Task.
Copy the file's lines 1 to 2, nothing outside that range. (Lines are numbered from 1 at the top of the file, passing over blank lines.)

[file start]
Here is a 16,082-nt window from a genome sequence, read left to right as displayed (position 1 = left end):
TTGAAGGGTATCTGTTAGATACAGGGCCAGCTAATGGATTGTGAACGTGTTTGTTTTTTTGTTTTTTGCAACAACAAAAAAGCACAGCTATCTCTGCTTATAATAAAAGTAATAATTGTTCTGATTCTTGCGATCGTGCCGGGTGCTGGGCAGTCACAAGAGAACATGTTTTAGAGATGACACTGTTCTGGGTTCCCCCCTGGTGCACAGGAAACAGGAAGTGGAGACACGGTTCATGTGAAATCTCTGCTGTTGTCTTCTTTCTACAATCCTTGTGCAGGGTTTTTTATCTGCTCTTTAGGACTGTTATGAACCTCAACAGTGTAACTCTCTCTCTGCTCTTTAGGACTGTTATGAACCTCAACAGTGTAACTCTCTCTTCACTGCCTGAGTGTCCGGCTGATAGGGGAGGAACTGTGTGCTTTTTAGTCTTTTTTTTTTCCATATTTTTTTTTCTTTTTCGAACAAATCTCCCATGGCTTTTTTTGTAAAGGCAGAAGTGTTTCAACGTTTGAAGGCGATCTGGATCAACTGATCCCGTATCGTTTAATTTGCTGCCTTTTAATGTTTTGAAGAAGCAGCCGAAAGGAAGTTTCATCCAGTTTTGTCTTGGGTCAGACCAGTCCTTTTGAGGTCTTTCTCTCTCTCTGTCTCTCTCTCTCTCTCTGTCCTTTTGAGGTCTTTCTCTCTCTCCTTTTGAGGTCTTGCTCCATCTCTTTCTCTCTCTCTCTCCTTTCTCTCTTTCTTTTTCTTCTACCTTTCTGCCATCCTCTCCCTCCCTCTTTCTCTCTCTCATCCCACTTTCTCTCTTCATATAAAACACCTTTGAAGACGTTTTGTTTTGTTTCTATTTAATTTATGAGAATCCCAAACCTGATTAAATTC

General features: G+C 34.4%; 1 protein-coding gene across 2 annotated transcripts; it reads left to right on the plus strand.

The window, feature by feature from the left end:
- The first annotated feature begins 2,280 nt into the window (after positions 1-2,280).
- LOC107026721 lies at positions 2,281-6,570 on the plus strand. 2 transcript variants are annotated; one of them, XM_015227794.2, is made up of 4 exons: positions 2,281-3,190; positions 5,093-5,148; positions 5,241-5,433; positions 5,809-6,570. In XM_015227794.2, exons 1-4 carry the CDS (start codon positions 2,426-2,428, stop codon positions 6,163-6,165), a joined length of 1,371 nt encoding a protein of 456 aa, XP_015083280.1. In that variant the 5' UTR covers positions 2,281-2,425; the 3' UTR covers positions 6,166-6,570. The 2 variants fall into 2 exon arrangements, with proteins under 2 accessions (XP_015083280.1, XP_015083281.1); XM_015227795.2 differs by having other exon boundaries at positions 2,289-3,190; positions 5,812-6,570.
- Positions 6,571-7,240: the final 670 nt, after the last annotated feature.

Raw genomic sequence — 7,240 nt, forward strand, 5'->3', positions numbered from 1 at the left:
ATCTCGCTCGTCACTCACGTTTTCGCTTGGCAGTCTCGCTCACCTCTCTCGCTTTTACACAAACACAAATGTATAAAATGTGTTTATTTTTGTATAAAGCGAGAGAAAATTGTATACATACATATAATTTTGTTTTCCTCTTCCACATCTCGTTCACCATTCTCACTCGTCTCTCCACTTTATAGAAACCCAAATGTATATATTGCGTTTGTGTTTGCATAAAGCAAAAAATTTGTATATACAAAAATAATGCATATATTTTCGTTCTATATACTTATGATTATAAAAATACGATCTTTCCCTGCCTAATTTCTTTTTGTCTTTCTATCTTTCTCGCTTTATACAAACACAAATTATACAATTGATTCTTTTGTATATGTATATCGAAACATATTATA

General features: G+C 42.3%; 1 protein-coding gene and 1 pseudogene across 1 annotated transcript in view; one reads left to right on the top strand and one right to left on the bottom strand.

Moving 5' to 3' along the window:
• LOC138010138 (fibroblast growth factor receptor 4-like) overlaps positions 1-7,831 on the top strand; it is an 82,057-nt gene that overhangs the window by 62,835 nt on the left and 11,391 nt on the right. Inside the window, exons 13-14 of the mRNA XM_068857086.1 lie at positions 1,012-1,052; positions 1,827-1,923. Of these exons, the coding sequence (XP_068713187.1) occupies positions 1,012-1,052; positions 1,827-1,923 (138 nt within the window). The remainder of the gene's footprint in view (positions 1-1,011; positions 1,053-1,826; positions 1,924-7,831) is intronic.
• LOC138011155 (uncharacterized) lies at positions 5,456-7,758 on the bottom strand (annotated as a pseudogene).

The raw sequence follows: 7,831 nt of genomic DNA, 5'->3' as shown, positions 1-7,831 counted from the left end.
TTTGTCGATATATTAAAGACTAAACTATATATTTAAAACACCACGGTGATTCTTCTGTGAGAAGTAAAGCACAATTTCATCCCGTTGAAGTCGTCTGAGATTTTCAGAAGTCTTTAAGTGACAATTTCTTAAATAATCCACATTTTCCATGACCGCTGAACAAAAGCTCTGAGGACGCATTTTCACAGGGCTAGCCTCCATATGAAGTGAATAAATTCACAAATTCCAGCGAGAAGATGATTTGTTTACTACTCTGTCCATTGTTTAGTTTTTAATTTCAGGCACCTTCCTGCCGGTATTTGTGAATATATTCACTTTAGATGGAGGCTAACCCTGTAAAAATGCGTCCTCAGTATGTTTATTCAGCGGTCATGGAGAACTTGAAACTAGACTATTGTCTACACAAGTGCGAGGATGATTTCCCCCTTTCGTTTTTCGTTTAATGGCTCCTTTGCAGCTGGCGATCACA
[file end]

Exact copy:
Here is a 16,082-nt window from a genome sequence, read left to right as displayed (position 1 = left end):
TTGAAGGGTATCTGTTAGATACAGGGCCAGCTAATGGATTGTGAACGTGTTTGTTTTTTTGTTTTTTGCAACAACAAAAAAGCACAGCTATCTCTGCTTATAATAAAAGTAATAATTGTTCTGATTCTTGCGATCGTGCCGGGTGCTGGGCAGTCACAAGAGAACATGTTTTAGAGATGACACTGTTCTGGGTTCCCCCCTGGTGCACAGGAAACAGGAAGTGGAGACACGGTTCATGTGAAATCTCTGCTGTTGTCTTCTTTCTACAATCCTTGTGCAGGGTTTTTTATCTGCTCTTTAGGACTGTTATGAACCTCAACAGTGTAACTCTCTCTCTGCTCTTTAGGACTGTTATGAACCTCAACAGTGTAACTCTCTCTTCACTGCCTGAGTGTCCGGCTGATAGGGGAGGAACTGTGTGCTTTTTAGTCTTTTTTTTTTCCATATTTTTTTTTCTTTTTCGAACAAATCTCCCATGGCTTTTTTTGTAAAGGCAGAAGTGTTTCAACGTTTGAAGGCGATCTGGATCAACTGATCCCGTATCGTTTAATTTGCTGCCTTTTAATGTTTTGAAGAAGCAGCCGAAAGGAAGTTTCATCCAGTTTTGTCTTGGGTCAGACCAGTCCTTTTGAGGTCTTTCTCTCTCTCTGTCTCTCTCTCTCTCTCTGTCCTTTTGAGGTCTTTCTCTCTCTCCTTTTGAGGTCTTGCTCCATCTCTTTCTCTCTCTCTCTCCTTTCTCTCTTTCTTTTTCTTCTACCTTTCTGCCATCCTCTCCCTCCCTCTTTCTCTCTCTCATCCCACTTTCTCTCTTCATATAAAACACCTTTGAAGACGTTTTGTTTTGTTTCTATTTAATTTATGAGAATCCCAAACCTGATTAAATTC